Map of the United States (excluding Alaska) showing cumulative groundwater depletion, 1900 through 2008, in 40 assessed aquifer systems or subareas. Colors are hatched in the Dakota aquifer (area 39) where the aquifer overlaps with other aquifers having different values of depletion. Graphic: USGS

(USGS) – Map of the United States (excluding Alaska) showing cumulative groundwater depletion, 1900 through 2008, in 40 assessed aquifer systems or subareas. Colors are hatched in the Dakota aquifer (area 39) where the aquifer overlaps with other aquifers having different values of depletion. Graphic: USGS

ABSTRACT: A natural consequence of groundwater withdrawals is the removal of water from subsurface storage, but the overall rates and magnitude of groundwater depletion in the United States are not well characterized. This study evaluates long-term cumulative depletion volumes in 40 separate aquifers or areas and one land use category in the United States, bringing together information from the literature and from new analyses. Depletion is directly calculated using calibrated groundwater models, analytical approaches, or volumetric budget analyses for multiple aquifer systems. Estimated groundwater depletion in the United States during 1900–2008 totals approximately 1,000 cubic kilometers (km3). Furthermore, the rate of groundwater depletion has increased markedly since about 1950, with maximum rates occurring during the most recent period (2000–2008) when the depletion rate averaged almost 25 km3 per year (compared to 9.2 km3 per year averaged over the 1900–2008 timeframe).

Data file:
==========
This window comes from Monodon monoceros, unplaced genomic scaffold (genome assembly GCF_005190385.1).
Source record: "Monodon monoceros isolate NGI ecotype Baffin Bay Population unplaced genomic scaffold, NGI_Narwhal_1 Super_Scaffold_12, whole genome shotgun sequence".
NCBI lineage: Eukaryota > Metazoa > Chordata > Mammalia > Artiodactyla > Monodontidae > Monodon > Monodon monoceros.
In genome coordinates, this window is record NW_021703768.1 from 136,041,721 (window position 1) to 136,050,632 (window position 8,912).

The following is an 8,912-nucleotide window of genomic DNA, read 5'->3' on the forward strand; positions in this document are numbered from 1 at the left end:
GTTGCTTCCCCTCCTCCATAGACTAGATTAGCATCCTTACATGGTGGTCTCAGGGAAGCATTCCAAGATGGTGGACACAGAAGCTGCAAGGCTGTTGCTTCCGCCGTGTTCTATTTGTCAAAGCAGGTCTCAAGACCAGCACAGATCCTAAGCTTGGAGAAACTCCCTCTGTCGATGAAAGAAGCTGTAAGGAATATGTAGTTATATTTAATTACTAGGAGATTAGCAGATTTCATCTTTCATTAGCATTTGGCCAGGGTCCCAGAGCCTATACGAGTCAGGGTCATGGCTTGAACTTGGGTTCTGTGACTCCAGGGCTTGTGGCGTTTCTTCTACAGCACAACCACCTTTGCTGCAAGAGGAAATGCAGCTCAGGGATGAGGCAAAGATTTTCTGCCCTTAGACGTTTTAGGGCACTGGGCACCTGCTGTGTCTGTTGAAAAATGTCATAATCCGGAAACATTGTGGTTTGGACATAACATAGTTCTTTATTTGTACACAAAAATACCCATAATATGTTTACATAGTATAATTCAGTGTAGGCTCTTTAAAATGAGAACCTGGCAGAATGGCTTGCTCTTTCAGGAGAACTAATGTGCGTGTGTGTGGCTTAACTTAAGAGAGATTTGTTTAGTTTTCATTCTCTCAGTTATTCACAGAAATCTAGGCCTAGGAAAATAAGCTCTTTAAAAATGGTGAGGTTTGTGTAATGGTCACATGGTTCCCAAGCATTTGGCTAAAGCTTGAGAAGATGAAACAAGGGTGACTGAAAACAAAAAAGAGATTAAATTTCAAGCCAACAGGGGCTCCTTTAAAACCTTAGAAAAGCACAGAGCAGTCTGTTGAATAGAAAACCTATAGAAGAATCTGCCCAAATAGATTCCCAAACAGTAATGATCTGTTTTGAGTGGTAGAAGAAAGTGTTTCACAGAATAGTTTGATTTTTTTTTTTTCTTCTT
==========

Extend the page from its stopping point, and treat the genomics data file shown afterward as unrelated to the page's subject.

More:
Groundwater Depletion in the United States (1900–2008)

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